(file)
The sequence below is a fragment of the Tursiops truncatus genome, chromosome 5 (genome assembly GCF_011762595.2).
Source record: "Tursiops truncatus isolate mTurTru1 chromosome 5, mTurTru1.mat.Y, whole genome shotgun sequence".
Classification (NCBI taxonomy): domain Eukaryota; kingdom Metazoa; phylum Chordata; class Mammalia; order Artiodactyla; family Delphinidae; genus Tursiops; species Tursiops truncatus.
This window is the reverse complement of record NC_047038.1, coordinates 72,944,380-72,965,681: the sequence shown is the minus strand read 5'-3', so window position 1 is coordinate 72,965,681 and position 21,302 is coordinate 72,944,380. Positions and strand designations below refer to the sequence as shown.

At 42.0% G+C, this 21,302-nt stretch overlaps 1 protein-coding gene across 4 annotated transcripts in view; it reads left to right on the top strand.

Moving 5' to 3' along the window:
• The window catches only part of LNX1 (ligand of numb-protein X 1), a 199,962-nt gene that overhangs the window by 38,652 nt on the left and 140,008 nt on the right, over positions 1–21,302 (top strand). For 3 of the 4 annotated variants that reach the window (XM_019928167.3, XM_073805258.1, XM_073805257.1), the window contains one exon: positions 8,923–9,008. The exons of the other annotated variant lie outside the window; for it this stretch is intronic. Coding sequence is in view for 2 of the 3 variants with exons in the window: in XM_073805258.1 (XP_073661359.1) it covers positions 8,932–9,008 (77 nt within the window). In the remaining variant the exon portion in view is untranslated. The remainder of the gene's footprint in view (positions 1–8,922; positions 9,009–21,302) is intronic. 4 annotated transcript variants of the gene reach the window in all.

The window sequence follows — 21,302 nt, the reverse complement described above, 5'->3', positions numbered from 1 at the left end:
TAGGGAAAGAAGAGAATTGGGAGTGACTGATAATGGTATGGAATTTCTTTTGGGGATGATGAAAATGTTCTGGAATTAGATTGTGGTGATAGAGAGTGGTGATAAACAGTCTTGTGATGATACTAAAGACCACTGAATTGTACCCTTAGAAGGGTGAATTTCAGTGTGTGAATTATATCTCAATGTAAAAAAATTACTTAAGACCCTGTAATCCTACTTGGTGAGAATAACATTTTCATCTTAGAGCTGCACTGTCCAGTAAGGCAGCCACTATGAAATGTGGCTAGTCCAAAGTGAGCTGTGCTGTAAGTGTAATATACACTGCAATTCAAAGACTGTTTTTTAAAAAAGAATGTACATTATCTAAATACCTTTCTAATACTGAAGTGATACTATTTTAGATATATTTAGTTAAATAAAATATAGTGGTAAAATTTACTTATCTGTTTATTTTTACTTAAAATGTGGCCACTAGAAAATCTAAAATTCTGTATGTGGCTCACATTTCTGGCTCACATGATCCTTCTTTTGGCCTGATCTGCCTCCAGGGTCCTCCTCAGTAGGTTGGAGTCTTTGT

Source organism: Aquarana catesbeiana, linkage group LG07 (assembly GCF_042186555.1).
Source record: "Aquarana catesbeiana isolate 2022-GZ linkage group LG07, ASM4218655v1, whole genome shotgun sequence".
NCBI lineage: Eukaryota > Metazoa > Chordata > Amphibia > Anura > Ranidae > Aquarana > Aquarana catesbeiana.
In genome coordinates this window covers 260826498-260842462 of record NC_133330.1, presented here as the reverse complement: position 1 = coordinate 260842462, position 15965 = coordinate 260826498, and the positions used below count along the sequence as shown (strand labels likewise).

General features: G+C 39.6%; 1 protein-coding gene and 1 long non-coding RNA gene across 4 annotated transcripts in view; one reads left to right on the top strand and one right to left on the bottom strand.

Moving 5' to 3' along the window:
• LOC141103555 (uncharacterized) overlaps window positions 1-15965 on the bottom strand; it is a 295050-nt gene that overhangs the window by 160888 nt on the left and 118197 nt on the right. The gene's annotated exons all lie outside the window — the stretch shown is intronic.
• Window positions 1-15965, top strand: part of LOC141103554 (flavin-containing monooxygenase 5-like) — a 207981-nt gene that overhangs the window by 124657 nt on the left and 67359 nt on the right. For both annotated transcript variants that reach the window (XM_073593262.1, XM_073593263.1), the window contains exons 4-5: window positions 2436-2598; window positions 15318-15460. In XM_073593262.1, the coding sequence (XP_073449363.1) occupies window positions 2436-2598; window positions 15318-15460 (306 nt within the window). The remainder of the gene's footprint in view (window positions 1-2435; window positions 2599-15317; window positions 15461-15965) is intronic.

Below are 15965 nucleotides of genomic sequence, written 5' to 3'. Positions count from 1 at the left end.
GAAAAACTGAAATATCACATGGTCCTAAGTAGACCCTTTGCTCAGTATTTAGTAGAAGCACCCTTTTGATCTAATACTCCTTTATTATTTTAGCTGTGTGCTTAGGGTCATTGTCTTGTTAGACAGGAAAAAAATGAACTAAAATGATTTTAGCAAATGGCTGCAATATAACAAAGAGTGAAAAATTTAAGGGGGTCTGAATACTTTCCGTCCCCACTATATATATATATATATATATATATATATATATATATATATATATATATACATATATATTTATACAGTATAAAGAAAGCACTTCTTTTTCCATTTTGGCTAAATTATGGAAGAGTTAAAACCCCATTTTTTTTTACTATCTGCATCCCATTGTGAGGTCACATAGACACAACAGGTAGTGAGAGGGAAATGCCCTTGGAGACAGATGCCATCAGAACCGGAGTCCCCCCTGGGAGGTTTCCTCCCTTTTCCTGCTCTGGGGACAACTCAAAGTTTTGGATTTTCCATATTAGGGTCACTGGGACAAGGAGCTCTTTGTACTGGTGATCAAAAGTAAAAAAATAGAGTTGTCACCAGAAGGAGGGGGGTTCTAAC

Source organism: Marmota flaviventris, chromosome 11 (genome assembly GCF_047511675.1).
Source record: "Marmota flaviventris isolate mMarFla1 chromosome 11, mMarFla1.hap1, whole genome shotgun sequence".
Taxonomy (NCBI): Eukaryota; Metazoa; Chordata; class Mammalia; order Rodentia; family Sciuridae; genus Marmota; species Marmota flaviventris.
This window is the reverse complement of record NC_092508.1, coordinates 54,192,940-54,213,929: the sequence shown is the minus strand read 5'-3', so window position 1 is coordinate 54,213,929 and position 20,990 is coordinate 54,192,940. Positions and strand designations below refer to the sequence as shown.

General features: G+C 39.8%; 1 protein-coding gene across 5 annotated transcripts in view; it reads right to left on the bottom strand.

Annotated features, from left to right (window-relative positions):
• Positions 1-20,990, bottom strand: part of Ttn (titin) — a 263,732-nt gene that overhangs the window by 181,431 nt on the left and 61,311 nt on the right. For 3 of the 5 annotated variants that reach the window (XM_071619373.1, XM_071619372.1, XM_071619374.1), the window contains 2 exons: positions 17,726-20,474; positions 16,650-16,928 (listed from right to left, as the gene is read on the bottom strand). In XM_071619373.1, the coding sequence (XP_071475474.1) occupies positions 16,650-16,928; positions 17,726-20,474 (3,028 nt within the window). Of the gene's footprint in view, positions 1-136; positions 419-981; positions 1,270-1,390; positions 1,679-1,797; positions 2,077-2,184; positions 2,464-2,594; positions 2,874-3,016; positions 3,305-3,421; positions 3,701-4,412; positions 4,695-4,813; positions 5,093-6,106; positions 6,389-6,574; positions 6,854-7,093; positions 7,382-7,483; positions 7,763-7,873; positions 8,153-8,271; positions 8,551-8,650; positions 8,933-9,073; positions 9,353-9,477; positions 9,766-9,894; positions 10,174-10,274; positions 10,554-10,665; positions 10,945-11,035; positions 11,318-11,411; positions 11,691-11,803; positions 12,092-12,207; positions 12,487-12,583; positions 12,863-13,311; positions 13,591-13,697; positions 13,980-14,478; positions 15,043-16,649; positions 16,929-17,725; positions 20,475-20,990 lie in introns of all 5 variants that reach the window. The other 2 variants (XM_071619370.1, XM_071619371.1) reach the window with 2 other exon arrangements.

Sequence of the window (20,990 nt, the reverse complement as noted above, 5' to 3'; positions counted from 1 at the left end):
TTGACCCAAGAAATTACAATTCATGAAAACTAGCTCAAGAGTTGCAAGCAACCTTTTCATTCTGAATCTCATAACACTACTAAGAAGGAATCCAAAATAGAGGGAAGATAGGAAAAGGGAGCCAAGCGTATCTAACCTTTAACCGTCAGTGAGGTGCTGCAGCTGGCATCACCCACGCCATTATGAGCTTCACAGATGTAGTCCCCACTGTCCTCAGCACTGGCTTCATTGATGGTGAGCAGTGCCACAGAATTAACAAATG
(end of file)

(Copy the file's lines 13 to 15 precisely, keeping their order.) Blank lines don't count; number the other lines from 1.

In genome coordinates this window covers 260826498-260842462 of record NC_133330.1, presented here as the reverse complement: position 1 = coordinate 260842462, position 15965 = coordinate 260826498, and the positions used below count along the sequence as shown (strand labels likewise).

General features: G+C 39.6%; 1 protein-coding gene and 1 long non-coding RNA gene across 4 annotated transcripts in view; one reads left to right on the top strand and one right to left on the bottom strand.

Moving 5' to 3' along the window: